Sauerkraut is full of probiotics and is also low in calories. In fact, one cup of sauerkraut has fewer calories (27, according to MyFoodData) than the same amount of apples, carrots or spinach.
Plus, it's a good source of fiber, which helps you feel full (and less likely to reach for seconds). In fact, a study published February 2015 in the Annals of Internal Medicine found that simply aiming to eat 30 grams of fiber each day can help you lose weight as effectively as a more complicated diet.
And according to a 2015 study published in the journal Obesity, Lactobacillus probiotics (found in this fermented cabbage) may prevent weight gain and fat accumulation.
Look for unpasteurized varieties of sauerkraut, as the process of pasteurization kills the microorganisms that provide the probiotic benefit.
Tempeh is a popular meat alternative. It's a fermented soybean product molded into the shape of a block (similar in shape to tofu).
While tofu can have a sponge-like texture, tempeh is much more firm, making it a great vegetarian substitute for meat products. And while vitamin B12 is hard to come by without a supplement (as it is mainly found in meat and fish), the fermentation process of the soybeans creates some B12.
Swapping meat for plant-based proteins like tempeh may help you lose weight. In a study of more than 9,000 people, those who stuck to a plant-based diet the most (aka ate more plants and less meat) had lower BMIs and body fat percentages and smaller waists, according to a March 2019 report in Epidemiology.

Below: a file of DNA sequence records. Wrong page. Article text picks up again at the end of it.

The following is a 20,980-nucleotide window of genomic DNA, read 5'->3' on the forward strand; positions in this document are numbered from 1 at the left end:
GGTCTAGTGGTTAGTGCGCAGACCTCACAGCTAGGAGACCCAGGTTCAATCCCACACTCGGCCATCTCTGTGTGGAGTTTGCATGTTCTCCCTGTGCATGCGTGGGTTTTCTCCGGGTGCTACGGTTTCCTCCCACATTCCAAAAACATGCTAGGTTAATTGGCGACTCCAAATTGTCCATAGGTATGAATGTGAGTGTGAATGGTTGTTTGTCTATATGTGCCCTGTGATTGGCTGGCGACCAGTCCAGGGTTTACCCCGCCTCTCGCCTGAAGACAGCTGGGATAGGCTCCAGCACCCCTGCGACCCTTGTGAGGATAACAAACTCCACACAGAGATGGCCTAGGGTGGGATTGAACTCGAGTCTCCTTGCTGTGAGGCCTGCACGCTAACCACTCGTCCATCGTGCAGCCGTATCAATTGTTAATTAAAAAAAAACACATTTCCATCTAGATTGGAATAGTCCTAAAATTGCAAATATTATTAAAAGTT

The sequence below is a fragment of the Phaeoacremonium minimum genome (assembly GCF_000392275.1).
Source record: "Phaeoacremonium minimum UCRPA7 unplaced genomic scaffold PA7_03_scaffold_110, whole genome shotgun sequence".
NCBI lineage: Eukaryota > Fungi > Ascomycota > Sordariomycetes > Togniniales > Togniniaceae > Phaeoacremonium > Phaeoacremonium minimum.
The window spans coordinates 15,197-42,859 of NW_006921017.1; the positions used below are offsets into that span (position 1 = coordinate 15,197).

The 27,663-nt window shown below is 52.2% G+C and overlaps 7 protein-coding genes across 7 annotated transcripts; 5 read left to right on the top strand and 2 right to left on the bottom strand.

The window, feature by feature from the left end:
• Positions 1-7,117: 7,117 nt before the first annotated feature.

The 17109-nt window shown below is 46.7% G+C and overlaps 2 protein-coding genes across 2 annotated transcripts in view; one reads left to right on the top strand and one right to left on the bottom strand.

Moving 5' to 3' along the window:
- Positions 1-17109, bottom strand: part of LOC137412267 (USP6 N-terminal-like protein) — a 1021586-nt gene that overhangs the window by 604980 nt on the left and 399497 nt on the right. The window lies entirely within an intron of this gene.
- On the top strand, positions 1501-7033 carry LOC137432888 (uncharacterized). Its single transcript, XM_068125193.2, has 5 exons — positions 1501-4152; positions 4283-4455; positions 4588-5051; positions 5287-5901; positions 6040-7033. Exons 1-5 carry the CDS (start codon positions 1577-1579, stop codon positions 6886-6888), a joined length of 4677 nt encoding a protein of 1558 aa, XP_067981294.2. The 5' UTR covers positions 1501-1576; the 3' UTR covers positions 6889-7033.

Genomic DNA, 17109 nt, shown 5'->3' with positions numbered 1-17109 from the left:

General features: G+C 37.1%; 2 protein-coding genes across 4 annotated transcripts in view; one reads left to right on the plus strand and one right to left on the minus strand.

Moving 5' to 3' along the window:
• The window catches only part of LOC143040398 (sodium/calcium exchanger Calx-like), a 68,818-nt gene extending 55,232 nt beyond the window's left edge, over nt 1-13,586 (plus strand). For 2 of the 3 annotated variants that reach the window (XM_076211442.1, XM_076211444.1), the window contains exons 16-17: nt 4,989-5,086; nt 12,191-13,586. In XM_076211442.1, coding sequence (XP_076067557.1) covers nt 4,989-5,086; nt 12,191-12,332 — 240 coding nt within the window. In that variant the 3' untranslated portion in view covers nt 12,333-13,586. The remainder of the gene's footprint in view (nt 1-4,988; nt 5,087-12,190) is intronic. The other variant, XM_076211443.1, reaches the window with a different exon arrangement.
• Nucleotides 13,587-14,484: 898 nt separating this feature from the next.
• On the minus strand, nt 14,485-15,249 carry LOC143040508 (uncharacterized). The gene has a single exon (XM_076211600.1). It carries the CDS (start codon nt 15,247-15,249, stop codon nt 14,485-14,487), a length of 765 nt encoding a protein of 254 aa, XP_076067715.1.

- National Center for Complementary and Integrative Health: "Probiotics: What You Need To Know"
- Nutrition Research: "Probiotics for weight loss: a systematic review and meta-analysis"
- Food Research International: "Bifidobacteria in milk products: An overview of physiological and biochemical properties, exopolysaccharide production, selection criteria of milk products and health benefits"
- BMJ: "Can probiotic yogurt prevent diarrhoea in children on antibiotics? A double-blind, randomised, placebo-controlled study"
- British Journal of Nutrition: "Effect of probiotic fermented milk on blood pressure: a meta-analysis of randomised controlled trials"
- Mayo Clinic: "Mayo Clinic Minute: What is kefir?"
- Brazilian Journal of Microbiology: "Microbiological, technological and therapeutic properties of kefir: a natural probiotic beverage"
- International Journal of food microbiology: "Formation of B-vitamins by bacteria during the soaking process of soybeans for tempe fermentation"
- Harvard Health Publishing: "Is it time to stop skimming over full-fat dairy?"
- Nutrients: "Role of Calcium and Low-Fat Dairy Foods in Weight-Loss Outcomes Revisited: Results from the Randomized Trial of Effects on Bone and Body Composition in Overweight/Obese Postmenopausal Women"
- Annals of Internal Medicine: "Single-Component Versus Multicomponent Dietary Goals for the Metabolic Syndrome"
- MyFoodData: "Sauerkraut"
- Epidemiology: "Plant-based Diet and Adiposity Over Time in a Middle-aged and Elderly Population: The Rotterdam Study"